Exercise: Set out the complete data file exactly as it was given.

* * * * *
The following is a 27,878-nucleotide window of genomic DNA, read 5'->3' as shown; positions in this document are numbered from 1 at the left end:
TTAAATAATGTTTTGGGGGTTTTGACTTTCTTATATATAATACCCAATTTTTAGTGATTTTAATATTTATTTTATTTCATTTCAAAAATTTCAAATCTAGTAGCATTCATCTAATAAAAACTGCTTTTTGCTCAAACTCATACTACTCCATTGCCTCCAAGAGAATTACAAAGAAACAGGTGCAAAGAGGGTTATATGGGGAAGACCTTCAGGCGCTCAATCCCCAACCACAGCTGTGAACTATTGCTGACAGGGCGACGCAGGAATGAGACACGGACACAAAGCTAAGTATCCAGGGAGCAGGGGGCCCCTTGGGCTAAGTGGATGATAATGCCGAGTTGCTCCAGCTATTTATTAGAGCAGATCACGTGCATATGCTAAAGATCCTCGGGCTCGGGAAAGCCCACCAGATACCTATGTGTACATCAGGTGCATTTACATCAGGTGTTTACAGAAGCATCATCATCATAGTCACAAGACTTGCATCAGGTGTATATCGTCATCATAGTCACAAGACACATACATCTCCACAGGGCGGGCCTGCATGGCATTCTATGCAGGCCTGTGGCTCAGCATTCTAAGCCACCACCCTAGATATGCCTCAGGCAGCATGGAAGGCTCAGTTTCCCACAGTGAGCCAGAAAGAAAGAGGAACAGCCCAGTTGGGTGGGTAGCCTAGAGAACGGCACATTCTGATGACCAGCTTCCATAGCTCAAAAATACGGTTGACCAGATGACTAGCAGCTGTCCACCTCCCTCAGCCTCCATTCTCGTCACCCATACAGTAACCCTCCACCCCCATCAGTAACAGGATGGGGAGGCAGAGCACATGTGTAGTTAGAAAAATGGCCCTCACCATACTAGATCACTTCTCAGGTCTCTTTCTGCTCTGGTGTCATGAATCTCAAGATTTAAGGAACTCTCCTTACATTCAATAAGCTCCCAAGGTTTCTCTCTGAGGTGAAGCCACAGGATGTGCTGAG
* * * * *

The following is a 27,878-nucleotide window of genomic DNA, read 5'->3' as shown; positions in this document are numbered from 1 at the left end:
TTAAATAATGTTTTGGGGGTTTTGACTTTCTTATATATAATACCCAATTTTTAGTGATTTTAATATTTATTTTATTTCATTTCAAAAATTTCAAATCTAGTAGCATTCATCTAATAAAAACTGCTTTTTGCTCAAACTCATACTACTCCATTGCCTCCAAGAGAATTACAAAGAAACAGGTGCAAAGAGGGTTATATGGGGAAGACCTTCAGGCGCTCAATCCCCAACCACAGCTGTGAACTATTGCTGACAGGGCGACGCAGGAATGAGACACGGACACAAAGCTAAGTATCCAGGGAGCAGGGGGCCCCTTGGGCTAAGTGGATGATAATGCCGAGTTGCTCCAGCTATTTATTAGAGCAGATCACGTGCATATGCTAAAGATCCTCGGGCTCGGGAAAGCCCACCAGATACCTATGTGTACATCAGGTGCATTTACATCAGGTGTTTACAGAAGCATCATCATCATAGTCACAAGACTTGCATCAGGTGTATATCGTCATCATAGTCACAAGACACATACATCTCCACAGGGCGGGCCTGCATGGCATTCTATGCAGGCCTGTGGCTCAGCATTCTAAGCCACCACCCTAGATATGCCTCAGGCAGCATGGAAGGCTCAGTTTCCCACAGTGAGCCAGAAAGAAAGAGGAACAGCCCAGTTGGGTGGGTAGCCTAGAGAACGGCACATTCTGATGACCAGCTTCCATAGCTCAAAAATACGGTTGACCAGATGACTAGCAGCTGTCCACCTCCCTCAGCCTCCATTCTCGTCACCCATACAGTAACCCTCCACCCCCATCAGTAACAGGATGGGGAGGCAGAGCACATGTGTAGTTAGAAAAATGGCCCTCACCATACTAGATCACTTCTCAGGTCTCTTTCTGCTCTGGTGTCATGAATCTCAAGATTTAAGGAACTCTCCTTACATTCAATAAGCTCCCAAGGTTTCTCTCTGAGGTGAAGCCACAGGATGTGCTGAG